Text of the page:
OVERVIEW OF THE BIBLE
Let’s cover some biblical history- that is the making of the bible itself. A few days ago I did a post on Jesus as the fulfillment of the promises of God made to natural Israel. The post showed how the early Jewish people saw Jesus as their Messiah- the promised one that they were always looking for.
The earliest mention of the promise goes all the way back to the Garden of Eden. God tells Eve that her child shall bruise the serpent’s head- and the serpent [actually the ‘seed’ or child] will bruise his heel. There have been works of art [statues/paintings] depicting this scene for centuries. It was fulfilled at the Cross.
So we have the 4 gospel accounts- Matthew, Mark, Luke and John- and these accounts give us the history of Jesus- his miracles and teachings- and they show us the fulfillment of God’s promise- made centuries before- that he would send them their Messiah.
Out of the 4 gospels- only one- John- has a different outline. The first 3- we call them Synoptic gospels. They follow the same basic structure- Johns stands alone.
John’s gospel contains no teachings about the end times- like the others. John doesn’t mention the parables- or the Sermon on the Mount. John’s gospel focuses more on the last week of the life of Christ- while the others cover the 3 years of Jesus earthly ministry [none cover the early years of Jesus- except for the account of Jesus being left behind at the temple when he was 12 years old].
The whole bible [Old and New testaments] have 66 books- 39 Old- 27 new. Only 3 original apostles actually wrote parts of the N.T. Matthew, John and Peter. Out of these 3- John wrote the most. He has his gospel- the three epistles [1st,2nd and 3rd John] and the book of Revelation.
The majority of the N.T. is made up of the collection of the apostle Paul’s letters. Paul is without a doubt the most influential person in the N.T.- besides Christ.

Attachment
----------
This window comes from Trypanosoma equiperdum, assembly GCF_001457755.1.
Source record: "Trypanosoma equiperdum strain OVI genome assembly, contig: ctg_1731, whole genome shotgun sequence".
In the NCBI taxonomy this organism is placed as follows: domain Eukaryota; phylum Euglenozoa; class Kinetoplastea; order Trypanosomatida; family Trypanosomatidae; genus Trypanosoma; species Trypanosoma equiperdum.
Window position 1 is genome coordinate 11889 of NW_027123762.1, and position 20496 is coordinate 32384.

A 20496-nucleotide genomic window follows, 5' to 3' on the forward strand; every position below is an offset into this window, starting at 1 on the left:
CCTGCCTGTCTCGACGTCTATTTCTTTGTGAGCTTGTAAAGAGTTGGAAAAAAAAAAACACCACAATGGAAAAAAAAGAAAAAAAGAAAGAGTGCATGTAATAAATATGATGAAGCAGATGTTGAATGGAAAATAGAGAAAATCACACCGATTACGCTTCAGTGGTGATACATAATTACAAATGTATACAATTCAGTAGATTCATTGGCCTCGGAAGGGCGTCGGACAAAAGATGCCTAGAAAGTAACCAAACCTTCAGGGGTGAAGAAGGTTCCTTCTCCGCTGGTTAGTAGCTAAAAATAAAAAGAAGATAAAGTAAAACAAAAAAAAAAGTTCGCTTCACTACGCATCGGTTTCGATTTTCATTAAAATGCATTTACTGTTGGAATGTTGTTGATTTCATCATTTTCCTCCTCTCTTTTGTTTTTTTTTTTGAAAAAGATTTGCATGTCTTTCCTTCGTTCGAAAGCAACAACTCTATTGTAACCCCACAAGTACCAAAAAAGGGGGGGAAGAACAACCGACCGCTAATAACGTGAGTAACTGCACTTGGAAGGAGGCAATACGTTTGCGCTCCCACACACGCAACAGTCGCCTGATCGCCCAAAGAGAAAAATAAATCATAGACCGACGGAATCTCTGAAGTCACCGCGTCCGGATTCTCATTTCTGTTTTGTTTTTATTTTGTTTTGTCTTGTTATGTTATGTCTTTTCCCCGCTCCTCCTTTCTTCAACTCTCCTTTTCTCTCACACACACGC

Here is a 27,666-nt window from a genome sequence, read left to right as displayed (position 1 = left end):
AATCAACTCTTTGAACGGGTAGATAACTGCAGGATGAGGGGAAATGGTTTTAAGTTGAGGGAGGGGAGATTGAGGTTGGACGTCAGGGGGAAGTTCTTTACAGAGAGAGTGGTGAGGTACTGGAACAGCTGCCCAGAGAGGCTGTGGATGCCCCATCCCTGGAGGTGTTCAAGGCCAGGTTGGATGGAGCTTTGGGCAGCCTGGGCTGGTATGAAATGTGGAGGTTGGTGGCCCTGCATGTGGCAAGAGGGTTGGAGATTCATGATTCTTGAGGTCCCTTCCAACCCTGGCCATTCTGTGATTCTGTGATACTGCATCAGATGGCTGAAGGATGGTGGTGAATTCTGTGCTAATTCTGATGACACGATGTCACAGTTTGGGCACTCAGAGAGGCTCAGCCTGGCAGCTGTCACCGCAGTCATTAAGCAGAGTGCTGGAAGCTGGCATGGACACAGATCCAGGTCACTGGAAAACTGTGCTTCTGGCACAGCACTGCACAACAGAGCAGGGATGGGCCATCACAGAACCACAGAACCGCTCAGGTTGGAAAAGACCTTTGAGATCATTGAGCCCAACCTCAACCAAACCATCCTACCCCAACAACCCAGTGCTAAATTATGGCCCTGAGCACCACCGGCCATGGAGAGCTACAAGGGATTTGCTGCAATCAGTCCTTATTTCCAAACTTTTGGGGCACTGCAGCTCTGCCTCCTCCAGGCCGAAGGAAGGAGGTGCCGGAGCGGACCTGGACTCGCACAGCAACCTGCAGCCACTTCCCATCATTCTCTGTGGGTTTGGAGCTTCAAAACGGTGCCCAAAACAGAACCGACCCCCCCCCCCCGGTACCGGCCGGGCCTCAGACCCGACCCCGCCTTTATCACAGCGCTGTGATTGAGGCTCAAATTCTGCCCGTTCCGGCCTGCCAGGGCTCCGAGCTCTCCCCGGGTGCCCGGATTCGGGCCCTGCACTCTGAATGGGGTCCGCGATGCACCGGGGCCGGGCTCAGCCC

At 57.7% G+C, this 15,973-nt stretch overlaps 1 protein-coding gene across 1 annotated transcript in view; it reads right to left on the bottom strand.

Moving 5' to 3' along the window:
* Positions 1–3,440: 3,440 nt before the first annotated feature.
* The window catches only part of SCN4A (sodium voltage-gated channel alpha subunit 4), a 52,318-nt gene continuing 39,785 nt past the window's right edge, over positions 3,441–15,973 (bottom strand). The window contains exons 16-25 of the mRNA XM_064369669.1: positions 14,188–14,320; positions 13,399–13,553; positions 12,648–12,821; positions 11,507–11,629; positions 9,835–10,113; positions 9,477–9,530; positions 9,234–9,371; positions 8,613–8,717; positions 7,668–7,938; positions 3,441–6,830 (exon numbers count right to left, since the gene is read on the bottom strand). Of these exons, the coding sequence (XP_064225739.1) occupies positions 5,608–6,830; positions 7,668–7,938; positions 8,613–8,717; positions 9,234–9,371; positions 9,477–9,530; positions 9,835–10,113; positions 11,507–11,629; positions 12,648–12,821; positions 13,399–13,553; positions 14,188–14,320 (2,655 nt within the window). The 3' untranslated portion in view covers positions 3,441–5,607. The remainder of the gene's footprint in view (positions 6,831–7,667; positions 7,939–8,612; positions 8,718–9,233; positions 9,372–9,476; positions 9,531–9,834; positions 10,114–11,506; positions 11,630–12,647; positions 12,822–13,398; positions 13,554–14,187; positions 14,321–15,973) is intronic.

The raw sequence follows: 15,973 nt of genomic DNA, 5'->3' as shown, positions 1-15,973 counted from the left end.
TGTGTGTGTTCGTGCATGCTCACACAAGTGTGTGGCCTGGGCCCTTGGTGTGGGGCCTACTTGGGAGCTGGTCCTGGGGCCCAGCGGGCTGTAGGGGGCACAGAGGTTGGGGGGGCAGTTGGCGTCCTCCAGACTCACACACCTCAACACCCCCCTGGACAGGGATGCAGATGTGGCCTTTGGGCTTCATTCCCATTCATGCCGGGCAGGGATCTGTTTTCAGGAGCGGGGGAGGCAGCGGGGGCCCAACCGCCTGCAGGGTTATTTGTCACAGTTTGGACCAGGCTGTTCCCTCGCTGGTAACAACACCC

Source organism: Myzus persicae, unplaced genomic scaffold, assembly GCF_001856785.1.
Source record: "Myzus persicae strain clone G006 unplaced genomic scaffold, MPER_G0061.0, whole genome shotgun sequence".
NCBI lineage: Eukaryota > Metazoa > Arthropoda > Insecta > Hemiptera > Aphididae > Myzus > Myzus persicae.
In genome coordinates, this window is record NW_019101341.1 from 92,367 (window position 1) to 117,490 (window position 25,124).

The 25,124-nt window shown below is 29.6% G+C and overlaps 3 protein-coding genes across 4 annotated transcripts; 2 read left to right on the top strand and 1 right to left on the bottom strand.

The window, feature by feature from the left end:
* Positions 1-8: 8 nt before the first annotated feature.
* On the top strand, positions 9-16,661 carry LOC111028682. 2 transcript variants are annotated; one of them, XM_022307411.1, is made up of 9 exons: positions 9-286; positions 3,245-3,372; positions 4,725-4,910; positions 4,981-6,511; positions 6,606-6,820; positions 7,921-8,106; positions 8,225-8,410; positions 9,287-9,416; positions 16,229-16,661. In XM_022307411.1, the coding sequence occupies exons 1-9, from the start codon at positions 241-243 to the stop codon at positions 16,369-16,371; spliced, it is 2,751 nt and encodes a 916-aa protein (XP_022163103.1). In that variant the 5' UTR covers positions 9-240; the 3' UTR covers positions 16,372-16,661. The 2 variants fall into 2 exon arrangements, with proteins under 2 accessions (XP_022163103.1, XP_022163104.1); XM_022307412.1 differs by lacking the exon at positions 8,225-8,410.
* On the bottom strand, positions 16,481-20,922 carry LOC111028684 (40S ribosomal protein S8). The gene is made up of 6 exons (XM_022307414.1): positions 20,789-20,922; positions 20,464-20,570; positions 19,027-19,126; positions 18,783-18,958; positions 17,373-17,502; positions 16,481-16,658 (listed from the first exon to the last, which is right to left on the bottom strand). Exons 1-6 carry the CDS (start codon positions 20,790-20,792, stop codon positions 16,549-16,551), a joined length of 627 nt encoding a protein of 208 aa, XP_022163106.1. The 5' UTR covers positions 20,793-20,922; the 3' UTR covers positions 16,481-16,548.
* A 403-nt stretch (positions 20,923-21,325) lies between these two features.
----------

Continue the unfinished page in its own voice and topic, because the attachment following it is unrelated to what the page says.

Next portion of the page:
We also have the historical account of the early church- called The Acts of the Apostles- written by the same Luke that wrote the gospel. Luke was a doctor- and an historian. Then you have what’s called the General epistles- the kind of stand alone letters- Peters 2 letters, Jude, a few more like that.
And the New Testament closes with the apocalyptic book [prophecy] of Revelation- written by John [most think the apostle- some think another John- called ‘John of Patmos’]
Okay- one of the major themes of the N.T. is what we hit on the other day- a teaching called Justification by Faith. This is the main thrust of Paul’s doctrinal epistles [Romans, Galatians] and becomes a point of contention in the early church. The teaching is simple- it means the N.T. is a covenant- made by God with man [and with Jesus] that says God will give eternal life to all those who accept the death and resurrection of Jesus. That Jesus died for the sins of man- and because you believe in this free gift- your are/will be saved.
Now- the bible obviously says a lot more than this- but this doctrine becomes one of the main ones because this is the controversy that the apostle Paul dealt with for most of his ministry years.
I mentioned this the other day in a previous post.
Paul also has 3 epistles [letters] that are called The Pastoral epistles- these are 1st, 2nd Timothy and Titus. These are called Pastorals because these young men were protégés of Paul- he trained them up as local leaders who he could recommend to the early believers as trustworthy leaders- after he would leave a community.